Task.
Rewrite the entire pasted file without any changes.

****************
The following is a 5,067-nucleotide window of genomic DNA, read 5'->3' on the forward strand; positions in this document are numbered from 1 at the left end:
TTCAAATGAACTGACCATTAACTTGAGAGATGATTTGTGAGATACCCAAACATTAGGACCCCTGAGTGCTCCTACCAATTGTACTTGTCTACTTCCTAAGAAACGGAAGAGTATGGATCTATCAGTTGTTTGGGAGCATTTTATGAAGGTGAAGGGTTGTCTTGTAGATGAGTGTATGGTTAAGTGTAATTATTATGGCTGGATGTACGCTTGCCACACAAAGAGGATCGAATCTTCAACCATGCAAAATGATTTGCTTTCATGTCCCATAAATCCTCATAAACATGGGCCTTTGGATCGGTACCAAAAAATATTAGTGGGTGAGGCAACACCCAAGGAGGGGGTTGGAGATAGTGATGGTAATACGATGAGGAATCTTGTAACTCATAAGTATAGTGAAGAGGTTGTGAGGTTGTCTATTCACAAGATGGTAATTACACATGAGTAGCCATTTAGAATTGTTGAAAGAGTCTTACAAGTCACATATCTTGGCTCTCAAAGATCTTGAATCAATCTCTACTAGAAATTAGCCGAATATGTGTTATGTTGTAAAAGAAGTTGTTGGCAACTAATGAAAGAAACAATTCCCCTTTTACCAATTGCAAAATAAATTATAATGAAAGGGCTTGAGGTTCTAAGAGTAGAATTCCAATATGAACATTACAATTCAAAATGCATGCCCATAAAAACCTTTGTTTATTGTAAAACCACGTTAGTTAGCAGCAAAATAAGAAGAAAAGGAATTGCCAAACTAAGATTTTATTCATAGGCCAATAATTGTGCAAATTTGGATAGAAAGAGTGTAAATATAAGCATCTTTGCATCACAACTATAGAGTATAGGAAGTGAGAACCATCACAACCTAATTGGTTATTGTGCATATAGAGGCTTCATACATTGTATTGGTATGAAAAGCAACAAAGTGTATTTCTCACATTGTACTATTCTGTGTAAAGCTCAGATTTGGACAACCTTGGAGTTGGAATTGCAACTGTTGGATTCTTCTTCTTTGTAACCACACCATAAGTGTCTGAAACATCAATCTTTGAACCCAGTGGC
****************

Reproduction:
The following is a 5,067-nucleotide window of genomic DNA, read 5'->3' on the forward strand; positions in this document are numbered from 1 at the left end:
TTCAAATGAACTGACCATTAACTTGAGAGATGATTTGTGAGATACCCAAACATTAGGACCCCTGAGTGCTCCTACCAATTGTACTTGTCTACTTCCTAAGAAACGGAAGAGTATGGATCTATCAGTTGTTTGGGAGCATTTTATGAAGGTGAAGGGTTGTCTTGTAGATGAGTGTATGGTTAAGTGTAATTATTATGGCTGGATGTACGCTTGCCACACAAAGAGGATCGAATCTTCAACCATGCAAAATGATTTGCTTTCATGTCCCATAAATCCTCATAAACATGGGCCTTTGGATCGGTACCAAAAAATATTAGTGGGTGAGGCAACACCCAAGGAGGGGGTTGGAGATAGTGATGGTAATACGATGAGGAATCTTGTAACTCATAAGTATAGTGAAGAGGTTGTGAGGTTGTCTATTCACAAGATGGTAATTACACATGAGTAGCCATTTAGAATTGTTGAAAGAGTCTTACAAGTCACATATCTTGGCTCTCAAAGATCTTGAATCAATCTCTACTAGAAATTAGCCGAATATGTGTTATGTTGTAAAAGAAGTTGTTGGCAACTAATGAAAGAAACAATTCCCCTTTTACCAATTGCAAAATAAATTATAATGAAAGGGCTTGAGGTTCTAAGAGTAGAATTCCAATATGAACATTACAATTCAAAATGCATGCCCATAAAAACCTTTGTTTATTGTAAAACCACGTTAGTTAGCAGCAAAATAAGAAGAAAAGGAATTGCCAAACTAAGATTTTATTCATAGGCCAATAATTGTGCAAATTTGGATAGAAAGAGTGTAAATATAAGCATCTTTGCATCACAACTATAGAGTATAGGAAGTGAGAACCATCACAACCTAATTGGTTATTGTGCATATAGAGGCTTCATACATTGTATTGGTATGAAAAGCAACAAAGTGTATTTCTCACATTGTACTATTCTGTGTAAAGCTCAGATTTGGACAACCTTGGAGTTGGAATTGCAACTGTTGGATTCTTCTTCTTTGTAACCACACCATAAGTGTCTGAAACATCAATCTTTGAACCCAGTGGC